Olivia became very lethargic, not moving for long periods of time.
I removed her from the run so that she might have some solitude and we could administer probiotics.
Oscar witnessed her departure and emitted a loud groan. He paced back and forth for two days, apparently looking for her. Sadly, Olivia died on that second day. We speculated that she was a late-born pullet that was congenitally inferior—and ultimately doomed.
Oscar was not the only one upset. Losing a chicken that we had watched hatch was upsetting to Elaine and me as well. We had observed her struggle to hatch, overcome being the smallest one of the flock, and persevere during an illness. But sometimes chickens just succumb, and we humans don’t really know why.
For the first time, Ophelia willingly allowed Oscar to mate with her, squatting in his presence. We were overjoyed, feeling that Ophelia’s egg-laying days must be near.
Oscar goes rogue, and Orville steps up.
Oscar became increasingly sexually aggressive toward Ophelia, chasing her even inside the henhouse and when she attempted to roost for the night. His belligerence toward Orville increased as well, as he began to chase him into the corners of their spacious coop. Then Oscar attacked Elaine from behind while she was refilling the feeder, so I attempted behavior modification with him, specifically picking him up, holding him firmly to my side and gently bending his head downward in a submissive posture.
Oscar’s previous aggression toward Orville was one thing, but his aggressiveness toward Elaine was another entirely. The next day, Oscar bit me on the hand, and once more, I tried the bended-head cure, which he followed up by attacking Elaine and me the next day. A day later, we culled him from the flock.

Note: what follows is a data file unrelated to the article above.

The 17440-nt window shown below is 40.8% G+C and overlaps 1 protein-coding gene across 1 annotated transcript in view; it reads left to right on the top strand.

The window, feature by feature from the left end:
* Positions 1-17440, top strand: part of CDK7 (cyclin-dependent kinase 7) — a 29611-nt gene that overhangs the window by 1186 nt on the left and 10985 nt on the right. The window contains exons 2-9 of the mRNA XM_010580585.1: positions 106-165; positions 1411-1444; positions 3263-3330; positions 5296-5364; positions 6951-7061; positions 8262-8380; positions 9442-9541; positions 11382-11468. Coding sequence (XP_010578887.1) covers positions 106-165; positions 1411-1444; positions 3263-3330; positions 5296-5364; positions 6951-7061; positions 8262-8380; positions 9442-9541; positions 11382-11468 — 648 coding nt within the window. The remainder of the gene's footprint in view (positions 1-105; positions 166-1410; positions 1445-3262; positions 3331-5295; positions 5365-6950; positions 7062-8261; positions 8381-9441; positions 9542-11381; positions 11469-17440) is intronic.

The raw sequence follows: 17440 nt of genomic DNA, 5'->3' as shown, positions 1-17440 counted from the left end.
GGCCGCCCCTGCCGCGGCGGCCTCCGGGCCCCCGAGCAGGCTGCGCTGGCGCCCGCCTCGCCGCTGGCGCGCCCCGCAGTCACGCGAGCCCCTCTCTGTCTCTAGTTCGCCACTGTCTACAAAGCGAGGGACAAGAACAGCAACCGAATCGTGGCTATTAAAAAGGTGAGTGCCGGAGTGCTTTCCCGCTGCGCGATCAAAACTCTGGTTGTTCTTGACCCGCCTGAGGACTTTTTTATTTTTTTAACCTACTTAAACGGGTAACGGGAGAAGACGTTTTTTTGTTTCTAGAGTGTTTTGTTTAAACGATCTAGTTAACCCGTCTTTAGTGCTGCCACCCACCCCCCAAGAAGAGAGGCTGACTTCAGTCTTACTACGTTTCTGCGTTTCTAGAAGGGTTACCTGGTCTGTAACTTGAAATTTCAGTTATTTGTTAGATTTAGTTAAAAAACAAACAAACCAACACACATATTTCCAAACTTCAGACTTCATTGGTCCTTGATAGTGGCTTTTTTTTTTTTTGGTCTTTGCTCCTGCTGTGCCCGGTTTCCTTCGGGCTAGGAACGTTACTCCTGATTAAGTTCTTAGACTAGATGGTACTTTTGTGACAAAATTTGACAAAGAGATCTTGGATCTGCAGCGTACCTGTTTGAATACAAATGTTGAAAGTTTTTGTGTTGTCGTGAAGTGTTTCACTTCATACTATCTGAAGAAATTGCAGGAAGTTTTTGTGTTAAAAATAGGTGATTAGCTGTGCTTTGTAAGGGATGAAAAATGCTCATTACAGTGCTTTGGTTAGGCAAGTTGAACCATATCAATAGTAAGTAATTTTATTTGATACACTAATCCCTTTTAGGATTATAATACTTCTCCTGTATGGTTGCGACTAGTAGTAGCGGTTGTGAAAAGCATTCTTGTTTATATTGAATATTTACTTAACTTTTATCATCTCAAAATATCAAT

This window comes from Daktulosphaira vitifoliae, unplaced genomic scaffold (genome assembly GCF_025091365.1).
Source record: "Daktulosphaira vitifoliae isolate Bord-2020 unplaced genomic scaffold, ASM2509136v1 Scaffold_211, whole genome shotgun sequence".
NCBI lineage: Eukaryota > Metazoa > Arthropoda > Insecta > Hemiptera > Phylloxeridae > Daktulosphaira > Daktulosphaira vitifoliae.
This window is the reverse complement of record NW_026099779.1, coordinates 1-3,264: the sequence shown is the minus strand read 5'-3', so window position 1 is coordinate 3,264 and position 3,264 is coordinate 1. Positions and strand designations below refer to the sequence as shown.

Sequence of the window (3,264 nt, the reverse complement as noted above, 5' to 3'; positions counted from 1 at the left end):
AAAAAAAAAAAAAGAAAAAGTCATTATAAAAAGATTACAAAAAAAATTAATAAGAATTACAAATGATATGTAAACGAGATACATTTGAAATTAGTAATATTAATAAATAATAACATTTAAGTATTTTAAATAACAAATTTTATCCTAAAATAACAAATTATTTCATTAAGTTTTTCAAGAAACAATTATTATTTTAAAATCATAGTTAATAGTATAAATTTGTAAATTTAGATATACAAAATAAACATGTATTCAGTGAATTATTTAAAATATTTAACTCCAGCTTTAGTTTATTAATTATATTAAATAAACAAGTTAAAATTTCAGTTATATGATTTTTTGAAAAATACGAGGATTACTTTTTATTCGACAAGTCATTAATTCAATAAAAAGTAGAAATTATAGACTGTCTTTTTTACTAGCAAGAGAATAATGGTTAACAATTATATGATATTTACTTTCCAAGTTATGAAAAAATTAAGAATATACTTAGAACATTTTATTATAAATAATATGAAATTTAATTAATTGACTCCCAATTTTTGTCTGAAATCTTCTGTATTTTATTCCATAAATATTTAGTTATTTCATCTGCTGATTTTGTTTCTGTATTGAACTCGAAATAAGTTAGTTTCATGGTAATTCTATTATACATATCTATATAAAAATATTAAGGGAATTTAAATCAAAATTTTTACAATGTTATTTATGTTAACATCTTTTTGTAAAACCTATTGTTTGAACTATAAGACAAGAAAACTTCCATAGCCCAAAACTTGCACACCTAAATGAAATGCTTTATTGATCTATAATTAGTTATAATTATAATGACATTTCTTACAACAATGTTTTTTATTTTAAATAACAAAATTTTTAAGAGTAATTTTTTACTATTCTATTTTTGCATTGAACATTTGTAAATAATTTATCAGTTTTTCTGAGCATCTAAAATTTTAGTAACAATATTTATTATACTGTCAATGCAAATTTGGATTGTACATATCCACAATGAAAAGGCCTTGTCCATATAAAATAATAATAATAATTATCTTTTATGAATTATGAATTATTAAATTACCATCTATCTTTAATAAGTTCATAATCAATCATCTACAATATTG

Peace reigned in the Buff Orpington coop. Ophelia allowed Orville to mate with her. A day later, she laid her first egg, and the next day, a second one. Orville’s crowing began to really “boom,” and he met Don every morning at the middle post for three to five minutes of chest-bumping, pecking, mock charges and general obnoxiousness. Life was good, though, for the members of both flocks, and Elaine and I hoped that next spring Ophelia would brood a clutch of eggs fertilized by Orville.
I wish the story of Orville and Ophelia and our first attempt at raising chickens could end on that previous hopeful note, but, alas, such was not the case. On the morning of Oct. 16, I found Ophelia dead inside the coop from an unknown ailment. She had laid an egg the day before and seemed her sprightly self. Because Orville is such a handsome and friendly cockerel, we ordered more eggs from the same California supplier last spring, but no eggs were available. I learned, however, that a student of mine was searching for a good rooster, so I gave Orville to her. He is now the leader of a thriving flock that lives about 10 miles away.
Recently, I encountered that student at a farmers market. She told me that Orville was doing well and had quickly become a family favorite and had also collected an impressive flock of hens—signs of a true alpha male. I told her that if she wanted to find a source for heritage English Buff Orpingtons, I would help her in that quest. Heritage Buffs are a wonderful breed, and readers might want to consider raising this or other traditional breeds in their backyards. It’s truly a fascinating and rewarding experience to observe chickens from the time they hatch to adulthood.